Who owns a body after death?
A body is not capable of being owned. However, the responsibility to dispose of the body depends on whether or not there was a will and, if so, its terms.
Where there is a will, the responsibility to dispose of the body falls to the executors named in the will in the first instance. After that, the responsibility would pass to any residuary beneficiaries named in the will.
However, where the deceased didn’t leave a will, the person with the greatest right to take out a grant of letters of administration can take possession of the body. The hierarchy, set out in rule 22 of the Non-Contentious Probate Rules 1987, is as follows:
- the surviving husband or wife;
- the children of the deceased and grandchildren in the case of a deceased child;
- the mother and father of the deceased;
- blood-related brothers and sisters, and niece or nephew in the case of a deceased sibling;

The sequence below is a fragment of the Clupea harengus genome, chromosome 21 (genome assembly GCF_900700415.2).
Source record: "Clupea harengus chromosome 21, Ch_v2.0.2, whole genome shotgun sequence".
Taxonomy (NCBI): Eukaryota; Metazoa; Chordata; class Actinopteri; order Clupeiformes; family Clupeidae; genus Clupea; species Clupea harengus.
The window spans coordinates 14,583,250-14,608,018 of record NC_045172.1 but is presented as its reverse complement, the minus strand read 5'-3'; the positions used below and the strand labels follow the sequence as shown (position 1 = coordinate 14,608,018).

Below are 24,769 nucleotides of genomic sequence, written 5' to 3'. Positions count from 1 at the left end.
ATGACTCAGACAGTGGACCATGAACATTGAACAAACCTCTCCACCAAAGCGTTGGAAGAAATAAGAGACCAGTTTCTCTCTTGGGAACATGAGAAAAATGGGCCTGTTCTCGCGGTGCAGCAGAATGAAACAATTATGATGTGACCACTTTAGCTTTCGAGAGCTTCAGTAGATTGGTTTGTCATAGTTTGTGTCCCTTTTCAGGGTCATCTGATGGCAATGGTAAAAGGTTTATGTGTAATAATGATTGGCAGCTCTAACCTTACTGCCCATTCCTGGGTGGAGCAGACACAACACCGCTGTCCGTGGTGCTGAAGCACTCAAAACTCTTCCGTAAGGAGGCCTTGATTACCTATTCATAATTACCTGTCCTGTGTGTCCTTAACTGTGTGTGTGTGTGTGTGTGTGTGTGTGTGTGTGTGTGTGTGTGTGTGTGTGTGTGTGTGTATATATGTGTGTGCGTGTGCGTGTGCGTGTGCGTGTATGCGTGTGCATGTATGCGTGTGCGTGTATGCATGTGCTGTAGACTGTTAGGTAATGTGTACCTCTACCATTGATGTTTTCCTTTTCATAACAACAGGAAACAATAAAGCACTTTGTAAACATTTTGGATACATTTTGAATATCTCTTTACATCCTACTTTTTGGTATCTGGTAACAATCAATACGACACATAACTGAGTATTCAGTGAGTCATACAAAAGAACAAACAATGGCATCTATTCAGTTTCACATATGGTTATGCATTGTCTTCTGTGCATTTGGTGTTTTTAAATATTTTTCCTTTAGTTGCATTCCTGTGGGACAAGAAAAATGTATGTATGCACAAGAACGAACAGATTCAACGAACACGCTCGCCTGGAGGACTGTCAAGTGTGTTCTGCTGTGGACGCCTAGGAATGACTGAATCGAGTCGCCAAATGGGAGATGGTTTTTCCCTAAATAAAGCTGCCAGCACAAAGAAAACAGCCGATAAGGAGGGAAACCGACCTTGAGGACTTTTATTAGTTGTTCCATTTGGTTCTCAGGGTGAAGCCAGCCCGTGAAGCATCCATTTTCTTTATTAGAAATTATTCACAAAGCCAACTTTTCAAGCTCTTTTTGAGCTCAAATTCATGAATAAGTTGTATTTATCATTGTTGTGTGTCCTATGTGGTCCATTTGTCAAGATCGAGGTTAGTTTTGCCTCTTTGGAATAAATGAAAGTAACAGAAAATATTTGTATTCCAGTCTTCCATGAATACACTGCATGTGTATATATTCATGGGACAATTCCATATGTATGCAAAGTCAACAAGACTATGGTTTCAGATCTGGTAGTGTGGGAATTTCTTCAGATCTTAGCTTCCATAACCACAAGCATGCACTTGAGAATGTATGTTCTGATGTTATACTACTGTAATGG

- grandparents; and
- blood-related uncles and aunts and cousins in the case of a deceased uncle or aunt.
What happens if there’s a dispute about where a body should be buried or a dispute about where to scatter the ashes?
When the family or loved ones can’t agree about where to bury a body, scatter the ashes or generally about the funeral arrangements, the court can be asked to make the decision and impose different arrangements
While court proceedings should be a last resort, often these disputes need to be determined quickly, especially where one party has already taken steps to make arrangements for the funeral, burial or disposal of the ashes. As such, seeking legal advice at the earliest opportunity is crucial.
When asked to determine a dispute, the court will usually consider the following factors:
- the deceased’s wishes;
- the reasonable requirements and wishes of family and friends who are left to grieve;
- the place the deceased was most closely connected with; and
- ensuring that the body is disposed of with respect and without delay.
The last of these factors is the one on which the court usually places most weight in making its decision.